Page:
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"Our index contains every word found on more than 350 million unique Web pages"
Hmmm... their index contains words, not pages. Maybe term vectors?
"Text relevance searches every Web page for exactly the words you enter. Many factors enter into text relevance, such as how important the words are on the page, how many times the words appear, where on the page they appear, and how many other pages contain those words."
I smell themes. It's surprising that they give away this much information!
This certainly is interesting. I guess it's a good thing that my pages are doing better there (if this is the way they are moving for the future).
Maybe they test out their advanced technology at Raging Search to see how it works, or to see how users like it based on feedback. Then, possibly they start implementing some of those things on regular AV. Maybe it's a beta version of the future Alta?
Any other speculations?
A term vector database is all about words, that's what they'll index and that's how they store your pages -
"Although we use the usual TF-IDF weighting to select terms for vectors, we do not store these weights in vectors. Instead, we store just the term frequency, that is, the number of times the term appears in the page"
"In addition to the term counts themselves, this raw data includes the lengths of pages, both in bytes and in terms."
I came across another thing that's quite puzzling.
Look at the Inverse Document Frequency part of the TF*IDF equation.
log (Number of documents/Number of documents containing keyword)
Assume the keyword is on every page (you would think this was a good thing). When you do the division you get 1. Take the log of 1 and you get zero. Any Term Frequency you multiply by 0 you come up with zero. Maybe they have some kind of catch for when this happens?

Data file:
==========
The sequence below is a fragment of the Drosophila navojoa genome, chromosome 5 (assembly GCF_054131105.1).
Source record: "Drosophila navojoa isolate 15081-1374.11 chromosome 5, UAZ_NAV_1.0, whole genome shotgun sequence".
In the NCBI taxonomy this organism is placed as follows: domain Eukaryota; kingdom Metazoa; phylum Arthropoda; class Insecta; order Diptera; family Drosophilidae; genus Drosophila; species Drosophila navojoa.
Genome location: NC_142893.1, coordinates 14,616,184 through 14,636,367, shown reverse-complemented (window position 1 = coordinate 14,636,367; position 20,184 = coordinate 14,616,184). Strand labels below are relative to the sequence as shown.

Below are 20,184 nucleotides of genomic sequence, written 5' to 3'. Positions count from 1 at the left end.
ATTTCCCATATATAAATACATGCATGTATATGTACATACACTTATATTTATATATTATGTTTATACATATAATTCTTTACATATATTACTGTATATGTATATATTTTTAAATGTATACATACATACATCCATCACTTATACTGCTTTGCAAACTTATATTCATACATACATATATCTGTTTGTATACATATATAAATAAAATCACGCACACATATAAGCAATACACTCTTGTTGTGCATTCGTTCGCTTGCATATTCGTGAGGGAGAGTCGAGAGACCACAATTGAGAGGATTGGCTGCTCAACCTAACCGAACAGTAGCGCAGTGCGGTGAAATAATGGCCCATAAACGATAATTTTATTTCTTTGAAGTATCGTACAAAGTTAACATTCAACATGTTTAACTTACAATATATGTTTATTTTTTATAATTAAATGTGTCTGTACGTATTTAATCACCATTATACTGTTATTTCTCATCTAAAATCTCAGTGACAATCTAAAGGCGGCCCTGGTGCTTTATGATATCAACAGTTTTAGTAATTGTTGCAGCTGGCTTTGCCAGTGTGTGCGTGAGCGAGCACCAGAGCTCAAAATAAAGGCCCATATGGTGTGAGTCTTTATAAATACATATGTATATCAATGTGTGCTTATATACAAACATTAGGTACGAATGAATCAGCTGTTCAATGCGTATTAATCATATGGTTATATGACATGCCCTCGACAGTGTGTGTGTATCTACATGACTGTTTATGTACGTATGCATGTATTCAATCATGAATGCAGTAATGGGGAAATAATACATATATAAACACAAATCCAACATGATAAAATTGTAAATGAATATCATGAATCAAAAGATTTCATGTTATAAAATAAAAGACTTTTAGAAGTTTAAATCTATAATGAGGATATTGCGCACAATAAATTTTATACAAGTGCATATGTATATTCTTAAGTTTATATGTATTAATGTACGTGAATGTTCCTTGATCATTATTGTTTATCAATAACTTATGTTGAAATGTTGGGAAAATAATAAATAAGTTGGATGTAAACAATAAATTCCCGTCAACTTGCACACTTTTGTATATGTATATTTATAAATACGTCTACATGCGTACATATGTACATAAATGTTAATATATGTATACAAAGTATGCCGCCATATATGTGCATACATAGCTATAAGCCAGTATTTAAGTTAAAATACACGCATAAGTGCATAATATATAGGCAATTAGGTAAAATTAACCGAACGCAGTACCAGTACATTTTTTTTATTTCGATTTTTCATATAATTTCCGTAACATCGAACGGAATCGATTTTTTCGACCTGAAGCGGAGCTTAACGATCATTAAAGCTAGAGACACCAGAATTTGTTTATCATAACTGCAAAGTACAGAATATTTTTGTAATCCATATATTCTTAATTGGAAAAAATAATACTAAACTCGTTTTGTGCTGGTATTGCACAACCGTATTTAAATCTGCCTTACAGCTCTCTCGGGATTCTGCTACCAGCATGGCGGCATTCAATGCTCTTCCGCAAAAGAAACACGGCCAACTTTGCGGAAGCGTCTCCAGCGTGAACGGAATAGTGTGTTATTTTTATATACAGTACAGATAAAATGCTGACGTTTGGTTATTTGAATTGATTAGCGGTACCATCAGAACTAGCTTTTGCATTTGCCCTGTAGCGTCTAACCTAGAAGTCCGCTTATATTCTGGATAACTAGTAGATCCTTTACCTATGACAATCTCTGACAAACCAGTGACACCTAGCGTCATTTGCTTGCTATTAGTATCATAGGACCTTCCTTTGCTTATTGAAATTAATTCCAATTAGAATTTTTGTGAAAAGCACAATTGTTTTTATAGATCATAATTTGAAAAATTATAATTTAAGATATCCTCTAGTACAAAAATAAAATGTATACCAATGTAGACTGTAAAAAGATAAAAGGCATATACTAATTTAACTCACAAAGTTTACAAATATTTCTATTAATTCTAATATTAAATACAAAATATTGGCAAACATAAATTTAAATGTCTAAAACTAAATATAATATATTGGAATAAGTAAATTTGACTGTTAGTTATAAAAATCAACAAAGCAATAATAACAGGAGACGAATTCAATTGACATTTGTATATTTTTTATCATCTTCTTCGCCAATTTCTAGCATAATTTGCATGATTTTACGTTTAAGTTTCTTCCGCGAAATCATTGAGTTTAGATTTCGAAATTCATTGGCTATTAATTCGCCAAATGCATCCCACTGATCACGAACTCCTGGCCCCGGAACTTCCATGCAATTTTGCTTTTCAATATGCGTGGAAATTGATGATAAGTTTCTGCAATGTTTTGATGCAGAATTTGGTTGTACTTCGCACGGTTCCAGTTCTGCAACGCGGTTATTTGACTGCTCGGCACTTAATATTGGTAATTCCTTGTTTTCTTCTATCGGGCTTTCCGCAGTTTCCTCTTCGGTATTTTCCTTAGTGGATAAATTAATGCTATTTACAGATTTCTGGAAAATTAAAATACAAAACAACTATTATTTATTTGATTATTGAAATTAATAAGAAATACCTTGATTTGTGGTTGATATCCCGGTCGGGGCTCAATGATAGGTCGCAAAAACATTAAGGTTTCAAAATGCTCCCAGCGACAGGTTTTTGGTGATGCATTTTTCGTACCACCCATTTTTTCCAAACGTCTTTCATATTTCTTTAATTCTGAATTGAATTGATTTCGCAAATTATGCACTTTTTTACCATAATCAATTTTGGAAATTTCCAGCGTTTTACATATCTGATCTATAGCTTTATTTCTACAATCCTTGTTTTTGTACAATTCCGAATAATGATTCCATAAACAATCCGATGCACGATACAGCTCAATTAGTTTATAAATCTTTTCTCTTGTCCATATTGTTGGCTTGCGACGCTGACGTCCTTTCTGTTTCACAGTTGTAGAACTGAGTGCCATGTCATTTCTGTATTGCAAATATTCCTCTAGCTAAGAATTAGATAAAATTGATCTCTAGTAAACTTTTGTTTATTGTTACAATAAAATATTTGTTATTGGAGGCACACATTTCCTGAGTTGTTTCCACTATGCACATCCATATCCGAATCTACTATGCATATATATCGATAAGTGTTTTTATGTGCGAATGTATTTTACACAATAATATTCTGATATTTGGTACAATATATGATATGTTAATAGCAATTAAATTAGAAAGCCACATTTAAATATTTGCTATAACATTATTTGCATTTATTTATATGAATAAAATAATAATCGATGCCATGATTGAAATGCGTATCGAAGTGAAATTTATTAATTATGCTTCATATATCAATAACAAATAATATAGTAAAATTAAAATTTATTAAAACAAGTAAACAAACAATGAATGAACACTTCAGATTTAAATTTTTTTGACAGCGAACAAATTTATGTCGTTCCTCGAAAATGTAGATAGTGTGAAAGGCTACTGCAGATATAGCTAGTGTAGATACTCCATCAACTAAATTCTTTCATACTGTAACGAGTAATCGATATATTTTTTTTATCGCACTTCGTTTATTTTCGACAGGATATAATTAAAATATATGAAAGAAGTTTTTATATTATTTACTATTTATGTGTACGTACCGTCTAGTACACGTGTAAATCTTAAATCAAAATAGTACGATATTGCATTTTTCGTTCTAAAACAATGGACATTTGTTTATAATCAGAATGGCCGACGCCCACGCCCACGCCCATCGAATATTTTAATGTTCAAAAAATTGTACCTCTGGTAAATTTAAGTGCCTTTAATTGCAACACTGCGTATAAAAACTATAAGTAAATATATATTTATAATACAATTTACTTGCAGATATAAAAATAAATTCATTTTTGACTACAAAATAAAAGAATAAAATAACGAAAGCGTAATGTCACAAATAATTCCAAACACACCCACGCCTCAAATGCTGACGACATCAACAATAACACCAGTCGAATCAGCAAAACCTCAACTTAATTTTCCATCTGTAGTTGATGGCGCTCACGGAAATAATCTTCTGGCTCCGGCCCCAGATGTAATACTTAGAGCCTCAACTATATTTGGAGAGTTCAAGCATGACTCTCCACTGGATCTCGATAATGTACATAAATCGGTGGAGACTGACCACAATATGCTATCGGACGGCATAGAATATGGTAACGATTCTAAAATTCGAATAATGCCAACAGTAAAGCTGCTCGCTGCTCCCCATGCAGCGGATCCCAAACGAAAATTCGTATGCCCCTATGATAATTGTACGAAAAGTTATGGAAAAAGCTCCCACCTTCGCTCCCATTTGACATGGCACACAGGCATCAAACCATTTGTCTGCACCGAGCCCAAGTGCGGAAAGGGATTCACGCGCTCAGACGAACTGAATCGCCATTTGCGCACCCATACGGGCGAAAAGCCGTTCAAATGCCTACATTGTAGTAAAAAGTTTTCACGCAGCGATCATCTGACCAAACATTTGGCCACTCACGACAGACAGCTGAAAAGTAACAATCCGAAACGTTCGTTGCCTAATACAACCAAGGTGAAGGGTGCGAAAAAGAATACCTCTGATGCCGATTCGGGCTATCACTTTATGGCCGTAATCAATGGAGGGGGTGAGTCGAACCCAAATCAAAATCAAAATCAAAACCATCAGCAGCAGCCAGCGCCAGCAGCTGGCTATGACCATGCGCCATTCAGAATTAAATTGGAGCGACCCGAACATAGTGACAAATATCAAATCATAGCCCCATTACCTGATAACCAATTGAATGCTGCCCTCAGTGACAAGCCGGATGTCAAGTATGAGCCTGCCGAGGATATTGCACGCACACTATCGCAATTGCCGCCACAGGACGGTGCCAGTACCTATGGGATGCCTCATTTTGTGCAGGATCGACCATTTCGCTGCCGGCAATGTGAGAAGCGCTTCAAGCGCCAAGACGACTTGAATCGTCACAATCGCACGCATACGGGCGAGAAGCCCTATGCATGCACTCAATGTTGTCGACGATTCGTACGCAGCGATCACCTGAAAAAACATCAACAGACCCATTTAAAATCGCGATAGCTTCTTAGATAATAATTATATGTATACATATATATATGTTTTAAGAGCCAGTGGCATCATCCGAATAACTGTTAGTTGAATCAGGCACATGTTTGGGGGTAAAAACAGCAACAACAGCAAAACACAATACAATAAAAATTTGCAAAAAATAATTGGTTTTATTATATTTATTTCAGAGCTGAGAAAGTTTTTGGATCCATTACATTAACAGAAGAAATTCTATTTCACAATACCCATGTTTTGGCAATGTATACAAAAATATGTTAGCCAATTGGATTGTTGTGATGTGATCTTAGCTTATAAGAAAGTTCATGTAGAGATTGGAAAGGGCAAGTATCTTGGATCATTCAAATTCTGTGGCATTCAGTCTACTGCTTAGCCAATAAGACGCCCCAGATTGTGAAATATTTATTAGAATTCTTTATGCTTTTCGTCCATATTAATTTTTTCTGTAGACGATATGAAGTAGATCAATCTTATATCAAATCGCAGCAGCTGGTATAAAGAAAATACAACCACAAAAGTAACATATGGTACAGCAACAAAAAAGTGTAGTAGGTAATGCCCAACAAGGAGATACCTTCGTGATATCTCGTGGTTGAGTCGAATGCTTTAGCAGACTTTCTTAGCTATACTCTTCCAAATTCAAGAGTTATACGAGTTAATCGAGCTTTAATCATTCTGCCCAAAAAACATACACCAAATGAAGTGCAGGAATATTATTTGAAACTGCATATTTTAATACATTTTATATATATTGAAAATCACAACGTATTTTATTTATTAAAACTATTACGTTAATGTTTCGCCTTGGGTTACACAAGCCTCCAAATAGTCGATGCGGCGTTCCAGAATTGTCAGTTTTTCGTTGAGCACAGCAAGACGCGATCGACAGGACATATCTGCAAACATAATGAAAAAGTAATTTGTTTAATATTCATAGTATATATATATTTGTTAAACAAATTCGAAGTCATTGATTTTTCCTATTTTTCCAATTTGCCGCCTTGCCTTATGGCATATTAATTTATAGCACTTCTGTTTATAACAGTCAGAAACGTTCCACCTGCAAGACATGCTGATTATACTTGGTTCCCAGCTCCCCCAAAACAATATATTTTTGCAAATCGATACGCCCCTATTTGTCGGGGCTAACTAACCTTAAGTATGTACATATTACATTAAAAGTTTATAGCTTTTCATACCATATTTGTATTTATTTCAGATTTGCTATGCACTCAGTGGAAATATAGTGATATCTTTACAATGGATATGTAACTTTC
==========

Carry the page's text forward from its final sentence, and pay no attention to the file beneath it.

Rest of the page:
I think in that case you wouldn't even include the 1, because 1 x log would = log. I think you would need to just multiply the term frequency with log. (I'll email a friend about this to make sure I'm right)
btw - isn't it log2 not log?
Edited by: seth_wilde
It is possible that log * 1 = log. That would make sense. It's been a few years since I had any algebra. I just open up my windows calculator and press "1" then "log". That's all I know.
"Tell me about it, I think after about the 5th or 6th read I achieved a moment of clarity and and now I have it pretty much figured out."
I guess I have a lot more reading to do. I keep my dictionary right next to my desk here (BTW, what...exactly...is a vector?).
"isn't it log2 not log?"
From what I can see it is log
"BTW, what...exactly...is a vector?"
vector = A one-dimensional array
""isn't it log2 not log?" From what I can see it is log"
Are you using the formula from the link that james gave in the other thread? If so I found one derived from Salton (who they mention in the orginal article) and he uses log2 [instruct.uwo.ca...]
Edited by: seth_wilde
I will put it all together eventually. After I find time to read those documents a few more times each. There's just not enough hours in a day!
Here is the dictionary definition (Funk & Wagnalls '76) -
Vector: n. A physical quantity that has magnitude and direction in space, as velocity and acceleration.
I guess we are shooting for the most quantity and the greatest magnitude!
Is no one using raging? It feels like Alta with it's head chopped off to me...
Just the same as sin(x) is not sin * x.
(looks like my 15 or so years of UK funded maths education haven't completely gone to waste :))